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Car reviews - Nissan - X-Trail - 5-dr wagon range

Our Opinion

We like
Ride quality, handling balance, interior space, flexible performance
Room for improvement
Instrument reflections in bright sunlight, parking brake offset to the left, cargo cover an expensive option, exterior too similar to old model

18 Oct 2007

THE compact SUV market is thriving, and the X-Trail has been one of the most popular of the category. So with a brand-new model that has even more features at no extra cost, why does Nissan think it will only sell the same number as the old model?

It comes down to demand in other markets - Nissan Japan can allocate a maximum 1100 X-Trails to Australia per month for the first 12 months - so however many the new model might have been able to sell, Nissan has no choice but to cap its numbers.

Even though the X-Trail has the advantage of being the newest compact SUV on the block, it has also reached its generation change at about the same time as the opposition. The RAV-4, CR-V and Outlander have been refreshed in the last 12-18 months and soon Forester will join them. The competition is strong in this category.

While everything except the engine is new (and even it has been heavily revised), X-Trail is really a refinement of a theme developed by the previous model. The suite of standard safety features such as ESP and side curtain airbags are a definite plus and the convenience features, such as the cargo drawer system, are a nice touch.

The launch program for X-Trail involved climbing the snaking tarmac from Mount Beauty to Falls Creek in Victoria, and gave us an opportunity to test out the X-Trail’s dynamics and performance. If you’re used to the noisy interior and terminal understeer of the previous generation X-Trail, the new model will come as quite a revelation.

The interior is far quieter, the engine seems to rev out much more smoothly and the dynamics are a definite improvement.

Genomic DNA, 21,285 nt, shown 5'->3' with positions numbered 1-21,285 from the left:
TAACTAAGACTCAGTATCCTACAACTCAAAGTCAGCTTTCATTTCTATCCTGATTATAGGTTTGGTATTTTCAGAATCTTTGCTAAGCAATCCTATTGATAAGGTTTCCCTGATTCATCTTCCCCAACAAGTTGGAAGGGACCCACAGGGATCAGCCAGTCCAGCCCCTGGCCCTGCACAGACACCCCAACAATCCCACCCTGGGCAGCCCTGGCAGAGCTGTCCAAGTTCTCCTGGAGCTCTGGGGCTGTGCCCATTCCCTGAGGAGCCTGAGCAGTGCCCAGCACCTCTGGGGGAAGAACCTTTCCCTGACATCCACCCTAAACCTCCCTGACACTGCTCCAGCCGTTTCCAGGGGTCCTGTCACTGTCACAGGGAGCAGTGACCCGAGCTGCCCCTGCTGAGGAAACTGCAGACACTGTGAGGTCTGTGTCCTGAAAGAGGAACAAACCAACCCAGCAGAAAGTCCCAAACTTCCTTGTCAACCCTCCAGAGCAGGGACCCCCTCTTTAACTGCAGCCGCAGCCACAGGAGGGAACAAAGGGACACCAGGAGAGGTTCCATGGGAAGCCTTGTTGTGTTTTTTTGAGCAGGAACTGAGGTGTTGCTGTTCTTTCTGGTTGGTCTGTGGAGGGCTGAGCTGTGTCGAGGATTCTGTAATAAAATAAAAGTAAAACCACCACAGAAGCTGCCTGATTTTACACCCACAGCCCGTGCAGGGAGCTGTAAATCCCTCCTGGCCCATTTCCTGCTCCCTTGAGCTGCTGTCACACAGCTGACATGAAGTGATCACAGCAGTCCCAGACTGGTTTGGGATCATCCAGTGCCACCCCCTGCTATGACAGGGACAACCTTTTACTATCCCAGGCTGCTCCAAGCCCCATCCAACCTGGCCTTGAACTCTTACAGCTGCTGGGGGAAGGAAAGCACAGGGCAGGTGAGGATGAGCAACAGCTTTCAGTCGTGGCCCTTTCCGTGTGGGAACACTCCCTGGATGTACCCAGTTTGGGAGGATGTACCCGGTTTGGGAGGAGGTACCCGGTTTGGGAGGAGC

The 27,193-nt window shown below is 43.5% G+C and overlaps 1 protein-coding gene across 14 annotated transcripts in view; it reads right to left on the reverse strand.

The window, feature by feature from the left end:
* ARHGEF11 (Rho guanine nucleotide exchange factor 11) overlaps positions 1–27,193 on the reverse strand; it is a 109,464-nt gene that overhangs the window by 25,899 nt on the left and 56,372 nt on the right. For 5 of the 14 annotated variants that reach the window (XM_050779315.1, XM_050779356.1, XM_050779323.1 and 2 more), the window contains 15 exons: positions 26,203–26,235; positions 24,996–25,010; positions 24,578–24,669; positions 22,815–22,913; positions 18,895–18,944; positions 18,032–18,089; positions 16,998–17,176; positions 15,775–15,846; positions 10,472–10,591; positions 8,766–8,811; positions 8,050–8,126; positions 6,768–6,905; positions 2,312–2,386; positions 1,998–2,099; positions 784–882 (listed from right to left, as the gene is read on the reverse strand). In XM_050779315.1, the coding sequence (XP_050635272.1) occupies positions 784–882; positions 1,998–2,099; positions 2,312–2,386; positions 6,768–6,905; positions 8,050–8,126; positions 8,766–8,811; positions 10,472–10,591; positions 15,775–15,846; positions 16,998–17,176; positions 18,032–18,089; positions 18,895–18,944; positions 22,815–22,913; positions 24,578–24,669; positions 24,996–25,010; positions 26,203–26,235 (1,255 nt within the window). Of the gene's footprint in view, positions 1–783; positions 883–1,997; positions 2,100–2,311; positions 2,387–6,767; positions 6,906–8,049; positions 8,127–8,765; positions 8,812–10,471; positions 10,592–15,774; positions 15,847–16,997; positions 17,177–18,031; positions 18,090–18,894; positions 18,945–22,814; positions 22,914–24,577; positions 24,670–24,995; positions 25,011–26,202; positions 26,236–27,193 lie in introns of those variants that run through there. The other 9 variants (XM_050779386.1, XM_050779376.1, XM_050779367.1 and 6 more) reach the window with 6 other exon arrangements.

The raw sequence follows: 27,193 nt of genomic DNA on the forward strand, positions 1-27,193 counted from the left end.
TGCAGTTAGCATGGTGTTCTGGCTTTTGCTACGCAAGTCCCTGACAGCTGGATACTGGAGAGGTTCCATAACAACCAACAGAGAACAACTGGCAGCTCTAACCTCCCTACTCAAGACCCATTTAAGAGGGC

The Dunlop GrandTrek tyres on the ST-L and Ti lack grip when pushed and ultimately this holds the X-Trail back from achieving brisk cornering speeds, and it doesn’t seem to have quite the turn-in of the European left-hand drive model we sampled at the international launch six months ago.

Having said this, the steering has a nicely weighted feel for electric-assist steering and is quite direct for a compact SUV. Perhaps competitors such as the CR-V and Forester are better handling wagons, but the X-Trail is not an age behind any more in terms of handling and, probably more importantly for most buyers, it is as good if not better than competitors for ride quality.

The engine is no firecracker by any means, but does provide a smooth revving nature with plenty of load-lugging mid-range torque and feels competitive for the segment. It is a definite improvement on the previous version of this engine.

The six-speed manual is a little clunky in its shifts but is better than many six-speeders in that it’s difficult to get the wrong gear, while the CVT auto is one of the better ones around. It makes use of the engine’s torque without having to resort to high revs all the time.

The interior fit and finish is far better than the previous model, and is as good as any of its contemporaries. There are storage pockets everywhere, cup-holders in the doors and centre console, and of course the handy storage cargo drawer and various cargo area cubby holes.

While it may look conservative, Nissan has not held back in the design improvements and inclusion of added convenience features.

Instruments and controls are unremarkable - they do their job with simplicity and are easy to use. The one exception is that in bright sunlight, the centre LCD cluster displaying fuel level, coolant temperature and odo/trip readings are obscured by reflections of the instrument cover.

Vision out of the X-Trail is on par with the best for front, side and rear-view mirror vision, but like most of its genre, rear-quarter view is impeded by a small rear window and thick D-pillars.

Despite the long list of acronyms that suggest that the X-Trail will crawl its way tenaciously up Mount Everest, it is not really a vehicle that you would take on much more than the easy, formed trails in the Victorian High Country such as on the launch drive. It is better than a low-slung car, but it is no four-wheel drive.

While the exterior looks a little too derivative for a new-generation model, the new X-Trail appears to be a better balanced compact SUV than its predecessor, with a smoother, quieter and more torquey engine, more cargo space and better dynamics.

Add to this no increase in price and more standard features, including the important safety includion of ESC, and the new X-Trail appears to have what it takes to sell what stocks Nissan Australia can get - and then some.

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